# Prove that a one-color $K_4$ exists in a two-color $K_{18}$

An edge coloring of a graph is an assignment of colors to the edges of the graph. I have $K_{18}$ colored with blue and red and I want to show that it contains a $K_4$ colored with just one color. Also I want to prove that it is the best possible.

I know this question is related to Ramsey-theory, but I don't want to use it.

• You can have multicharacter subscripts by using curly braces. k_{18} would work if that is what you intended. – Matt Samuel Feb 5 '16 at 0:43
• @MattSamuel thanks dude :) – Arman Malekzadeh Feb 5 '16 at 0:44
• You're welcome. – Matt Samuel Feb 5 '16 at 0:45
• I think we need computers for this. – Yorch Feb 5 '16 at 1:30
• @dREaM no i'm sure we don't because our teacher told us to prove it :) – Arman Malekzadeh Feb 5 '16 at 1:40

We first prove $R(4,3)\leq 9$. In other words, if $K_9$ is colored red and blue there is a red $K_4$ or a blue $K_3$.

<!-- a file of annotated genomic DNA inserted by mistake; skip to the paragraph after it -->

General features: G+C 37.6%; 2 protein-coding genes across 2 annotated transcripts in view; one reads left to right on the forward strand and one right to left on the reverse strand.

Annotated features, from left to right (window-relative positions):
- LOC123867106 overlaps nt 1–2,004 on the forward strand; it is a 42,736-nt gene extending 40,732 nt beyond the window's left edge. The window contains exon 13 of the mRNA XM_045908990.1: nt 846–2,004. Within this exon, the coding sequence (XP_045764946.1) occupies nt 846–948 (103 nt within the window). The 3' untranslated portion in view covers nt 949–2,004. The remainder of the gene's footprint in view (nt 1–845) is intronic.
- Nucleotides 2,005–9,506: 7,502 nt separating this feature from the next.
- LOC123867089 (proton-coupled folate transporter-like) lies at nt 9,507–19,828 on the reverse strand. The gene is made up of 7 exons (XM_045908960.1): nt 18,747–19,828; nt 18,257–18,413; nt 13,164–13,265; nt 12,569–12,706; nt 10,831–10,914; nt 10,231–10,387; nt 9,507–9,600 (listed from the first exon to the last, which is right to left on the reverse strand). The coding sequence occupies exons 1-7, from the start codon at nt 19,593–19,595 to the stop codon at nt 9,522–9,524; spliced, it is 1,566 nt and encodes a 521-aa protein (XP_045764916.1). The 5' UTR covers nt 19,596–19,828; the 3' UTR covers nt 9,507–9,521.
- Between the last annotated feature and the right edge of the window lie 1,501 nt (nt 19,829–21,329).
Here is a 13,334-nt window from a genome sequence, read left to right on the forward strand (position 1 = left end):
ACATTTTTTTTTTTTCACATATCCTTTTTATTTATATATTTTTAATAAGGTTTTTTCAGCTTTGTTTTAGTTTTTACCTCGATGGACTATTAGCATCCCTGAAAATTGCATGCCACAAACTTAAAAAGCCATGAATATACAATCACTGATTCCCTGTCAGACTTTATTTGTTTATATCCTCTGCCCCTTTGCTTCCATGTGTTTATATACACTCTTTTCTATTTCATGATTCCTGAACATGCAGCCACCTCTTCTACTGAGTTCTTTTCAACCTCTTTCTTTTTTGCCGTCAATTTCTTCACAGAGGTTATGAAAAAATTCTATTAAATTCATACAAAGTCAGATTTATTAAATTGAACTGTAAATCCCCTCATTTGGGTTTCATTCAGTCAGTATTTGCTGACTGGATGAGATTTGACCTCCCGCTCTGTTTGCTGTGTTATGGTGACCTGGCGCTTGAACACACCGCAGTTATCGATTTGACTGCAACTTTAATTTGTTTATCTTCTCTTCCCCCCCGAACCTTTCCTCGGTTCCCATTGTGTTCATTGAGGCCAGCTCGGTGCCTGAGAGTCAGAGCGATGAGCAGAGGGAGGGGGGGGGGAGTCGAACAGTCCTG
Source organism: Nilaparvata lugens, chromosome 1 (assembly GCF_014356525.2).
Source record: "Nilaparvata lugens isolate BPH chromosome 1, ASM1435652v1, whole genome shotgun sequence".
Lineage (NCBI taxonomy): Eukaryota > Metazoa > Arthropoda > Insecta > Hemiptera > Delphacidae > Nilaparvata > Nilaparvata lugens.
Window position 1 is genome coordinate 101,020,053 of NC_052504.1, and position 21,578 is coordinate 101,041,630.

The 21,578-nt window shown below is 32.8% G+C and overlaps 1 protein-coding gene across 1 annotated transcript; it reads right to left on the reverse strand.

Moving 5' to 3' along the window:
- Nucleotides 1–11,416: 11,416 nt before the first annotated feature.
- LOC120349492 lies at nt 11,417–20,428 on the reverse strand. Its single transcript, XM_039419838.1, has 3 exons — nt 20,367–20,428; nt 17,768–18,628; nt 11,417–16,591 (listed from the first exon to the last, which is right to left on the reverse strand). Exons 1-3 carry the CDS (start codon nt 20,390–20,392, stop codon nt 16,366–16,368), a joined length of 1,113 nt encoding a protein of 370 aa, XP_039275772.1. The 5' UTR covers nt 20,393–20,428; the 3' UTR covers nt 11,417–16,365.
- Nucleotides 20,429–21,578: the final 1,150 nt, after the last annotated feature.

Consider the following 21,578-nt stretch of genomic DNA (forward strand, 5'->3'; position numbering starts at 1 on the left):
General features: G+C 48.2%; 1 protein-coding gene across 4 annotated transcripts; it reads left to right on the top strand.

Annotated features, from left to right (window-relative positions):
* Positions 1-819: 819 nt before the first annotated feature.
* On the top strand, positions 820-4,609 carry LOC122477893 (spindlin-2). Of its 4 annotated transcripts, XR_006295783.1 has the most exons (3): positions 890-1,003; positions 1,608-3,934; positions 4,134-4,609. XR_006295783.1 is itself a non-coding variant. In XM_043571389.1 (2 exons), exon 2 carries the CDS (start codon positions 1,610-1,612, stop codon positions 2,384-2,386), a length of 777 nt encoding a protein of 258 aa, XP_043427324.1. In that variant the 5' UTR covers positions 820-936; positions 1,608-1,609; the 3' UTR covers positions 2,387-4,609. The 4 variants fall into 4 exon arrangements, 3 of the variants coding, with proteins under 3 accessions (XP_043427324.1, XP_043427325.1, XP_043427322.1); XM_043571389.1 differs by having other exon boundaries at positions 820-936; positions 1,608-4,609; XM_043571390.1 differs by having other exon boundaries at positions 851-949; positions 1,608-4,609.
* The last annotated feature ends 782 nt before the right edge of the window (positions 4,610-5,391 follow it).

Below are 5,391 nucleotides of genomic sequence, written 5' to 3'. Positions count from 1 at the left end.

Pick a vertex $v$, it has $8$ edges coming out.

Suppose $6$ of them are red, then the $K_6$ on those six vertices contains a red $K_3$ or a blue $K_3$, if there is a red $K_3$ we get a red $K_4$ after adding vertex $v$.

Suppose $4$ of them are blue, then the $K_4$ of those $4$ vertices cannot contain a blue edge, so all its edges are red, but then there is a red $K_4$.

So each vertex has exactly $5$ red edges comming out of it. Using the hadshake lemma there are $\frac{9\cdot5}{2}$ red edges, contradiction.

So $R(3,4)\leq 9$.

We now use $R(s,t)\leq R(s-1,t)+R(s,t-1)$ to get $R(4,4)\leq 2R(3,4)=18$ as desired.

• that was awesome !!! our teacher proved that $K_9$ is colored red and blue there is a red $K_4$ or a blue $K_3$ without ramsey theory. so with your proof, everything is ok :) thank you :) you've helped me in other questions, too. – Arman Malekzadeh Feb 5 '16 at 2:10
• Happy to help, tell me if something is unclear. – Yorch Feb 5 '16 at 2:18
• you can find $K_{17}$ colored red and blue with blue or red $K_4$ here – Yorch Feb 5 '16 at 2:23
• the last part, i don't want to use ramsey numbers ! can you prove that with just graph-theory? – Arman Malekzadeh Feb 5 '16 at 15:20
• yes, suppose there are $18$ vertices, pick a vertex $v$, then at least $9$ blue edges come out of $v$ or at least $9$ red edges come out of $v$. in the first case notice there is a blue $K_3$ inside the $K_9$ or a red $K_4$, if there is a blue $K_3$ it turns into a blue $K_4$ after adding the vertex $v$. The case in which there are $9$ red edges is analogous. – Yorch Feb 5 '16 at 19:36